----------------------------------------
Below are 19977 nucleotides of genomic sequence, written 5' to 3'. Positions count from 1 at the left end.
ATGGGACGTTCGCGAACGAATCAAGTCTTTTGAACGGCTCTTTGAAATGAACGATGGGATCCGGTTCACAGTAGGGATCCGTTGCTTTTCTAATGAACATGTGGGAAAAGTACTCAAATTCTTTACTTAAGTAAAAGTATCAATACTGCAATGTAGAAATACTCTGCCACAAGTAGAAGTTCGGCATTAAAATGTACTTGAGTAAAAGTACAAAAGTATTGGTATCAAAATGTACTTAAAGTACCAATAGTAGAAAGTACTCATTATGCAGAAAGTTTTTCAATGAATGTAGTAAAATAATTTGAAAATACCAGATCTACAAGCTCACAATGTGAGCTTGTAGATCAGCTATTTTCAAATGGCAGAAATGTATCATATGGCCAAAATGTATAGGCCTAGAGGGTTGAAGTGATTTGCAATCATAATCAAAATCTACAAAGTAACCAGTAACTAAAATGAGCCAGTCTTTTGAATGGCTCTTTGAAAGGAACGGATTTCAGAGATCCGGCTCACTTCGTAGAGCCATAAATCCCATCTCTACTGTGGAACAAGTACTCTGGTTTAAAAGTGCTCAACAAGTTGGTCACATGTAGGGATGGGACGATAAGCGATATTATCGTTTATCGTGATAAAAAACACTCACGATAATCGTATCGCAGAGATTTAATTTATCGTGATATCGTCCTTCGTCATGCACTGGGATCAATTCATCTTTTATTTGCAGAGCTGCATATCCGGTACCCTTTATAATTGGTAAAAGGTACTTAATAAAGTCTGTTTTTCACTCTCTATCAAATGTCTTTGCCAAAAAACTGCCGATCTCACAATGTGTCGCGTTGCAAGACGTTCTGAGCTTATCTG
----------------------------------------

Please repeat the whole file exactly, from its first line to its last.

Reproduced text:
Below are 19977 nucleotides of genomic sequence, written 5' to 3'. Positions count from 1 at the left end.
ATGGGACGTTCGCGAACGAATCAAGTCTTTTGAACGGCTCTTTGAAATGAACGATGGGATCCGGTTCACAGTAGGGATCCGTTGCTTTTCTAATGAACATGTGGGAAAAGTACTCAAATTCTTTACTTAAGTAAAAGTATCAATACTGCAATGTAGAAATACTCTGCCACAAGTAGAAGTTCGGCATTAAAATGTACTTGAGTAAAAGTACAAAAGTATTGGTATCAAAATGTACTTAAAGTACCAATAGTAGAAAGTACTCATTATGCAGAAAGTTTTTCAATGAATGTAGTAAAATAATTTGAAAATACCAGATCTACAAGCTCACAATGTGAGCTTGTAGATCAGCTATTTTCAAATGGCAGAAATGTATCATATGGCCAAAATGTATAGGCCTAGAGGGTTGAAGTGATTTGCAATCATAATCAAAATCTACAAAGTAACCAGTAACTAAAATGAGCCAGTCTTTTGAATGGCTCTTTGAAAGGAACGGATTTCAGAGATCCGGCTCACTTCGTAGAGCCATAAATCCCATCTCTACTGTGGAACAAGTACTCTGGTTTAAAAGTGCTCAACAAGTTGGTCACATGTAGGGATGGGACGATAAGCGATATTATCGTTTATCGTGATAAAAAACACTCACGATAATCGTATCGCAGAGATTTAATTTATCGTGATATCGTCCTTCGTCATGCACTGGGATCAATTCATCTTTTATTTGCAGAGCTGCATATCCGGTACCCTTTATAATTGGTAAAAGGTACTTAATAAAGTCTGTTTTTCACTCTCTATCAAATGTCTTTGCCAAAAAACTGCCGATCTCACAATGTGTCGCGTTGCAAGACGTTCTGAGCTTATCTG